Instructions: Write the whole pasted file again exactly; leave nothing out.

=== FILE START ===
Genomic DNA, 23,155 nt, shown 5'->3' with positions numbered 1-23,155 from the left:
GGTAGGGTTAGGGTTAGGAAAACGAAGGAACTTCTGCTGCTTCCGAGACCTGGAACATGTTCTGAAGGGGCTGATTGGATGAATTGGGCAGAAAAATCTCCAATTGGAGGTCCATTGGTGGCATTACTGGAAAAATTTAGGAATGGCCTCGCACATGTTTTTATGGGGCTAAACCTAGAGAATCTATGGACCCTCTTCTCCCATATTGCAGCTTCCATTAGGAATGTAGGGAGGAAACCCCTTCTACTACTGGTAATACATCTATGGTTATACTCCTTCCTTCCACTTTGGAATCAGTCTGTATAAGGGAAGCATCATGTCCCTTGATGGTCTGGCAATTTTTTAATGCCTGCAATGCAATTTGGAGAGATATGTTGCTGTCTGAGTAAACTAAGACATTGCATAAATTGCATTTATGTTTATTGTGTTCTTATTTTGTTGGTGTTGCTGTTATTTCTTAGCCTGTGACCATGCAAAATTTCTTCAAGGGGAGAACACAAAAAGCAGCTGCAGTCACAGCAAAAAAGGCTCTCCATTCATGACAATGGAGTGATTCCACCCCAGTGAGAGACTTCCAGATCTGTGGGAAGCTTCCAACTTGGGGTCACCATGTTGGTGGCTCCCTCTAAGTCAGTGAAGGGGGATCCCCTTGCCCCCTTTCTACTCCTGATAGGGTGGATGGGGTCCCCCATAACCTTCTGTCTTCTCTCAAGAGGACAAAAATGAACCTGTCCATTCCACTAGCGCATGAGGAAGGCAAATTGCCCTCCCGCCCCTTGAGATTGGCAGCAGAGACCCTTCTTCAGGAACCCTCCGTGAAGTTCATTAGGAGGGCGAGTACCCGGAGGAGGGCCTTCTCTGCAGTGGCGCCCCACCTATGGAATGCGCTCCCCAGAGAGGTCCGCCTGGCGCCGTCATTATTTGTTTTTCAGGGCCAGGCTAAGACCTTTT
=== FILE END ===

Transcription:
Genomic DNA, 23,155 nt, shown 5'->3' with positions numbered 1-23,155 from the left:
GGTAGGGTTAGGGTTAGGAAAACGAAGGAACTTCTGCTGCTTCCGAGACCTGGAACATGTTCTGAAGGGGCTGATTGGATGAATTGGGCAGAAAAATCTCCAATTGGAGGTCCATTGGTGGCATTACTGGAAAAATTTAGGAATGGCCTCGCACATGTTTTTATGGGGCTAAACCTAGAGAATCTATGGACCCTCTTCTCCCATATTGCAGCTTCCATTAGGAATGTAGGGAGGAAACCCCTTCTACTACTGGTAATACATCTATGGTTATACTCCTTCCTTCCACTTTGGAATCAGTCTGTATAAGGGAAGCATCATGTCCCTTGATGGTCTGGCAATTTTTTAATGCCTGCAATGCAATTTGGAGAGATATGTTGCTGTCTGAGTAAACTAAGACATTGCATAAATTGCATTTATGTTTATTGTGTTCTTATTTTGTTGGTGTTGCTGTTATTTCTTAGCCTGTGACCATGCAAAATTTCTTCAAGGGGAGAACACAAAAAGCAGCTGCAGTCACAGCAAAAAAGGCTCTCCATTCATGACAATGGAGTGATTCCACCCCAGTGAGAGACTTCCAGATCTGTGGGAAGCTTCCAACTTGGGGTCACCATGTTGGTGGCTCCCTCTAAGTCAGTGAAGGGGGATCCCCTTGCCCCCTTTCTACTCCTGATAGGGTGGATGGGGTCCCCCATAACCTTCTGTCTTCTCTCAAGAGGACAAAAATGAACCTGTCCATTCCACTAGCGCATGAGGAAGGCAAATTGCCCTCCCGCCCCTTGAGATTGGCAGCAGAGACCCTTCTTCAGGAACCCTCCGTGAAGTTCATTAGGAGGGCGAGTACCCGGAGGAGGGCCTTCTCTGCAGTGGCGCCCCACCTATGGAATGCGCTCCCCAGAGAGGTCCGCCTGGCGCCGTCATTATTTGTTTTTCAGGGCCAGGCTAAGACCTTTT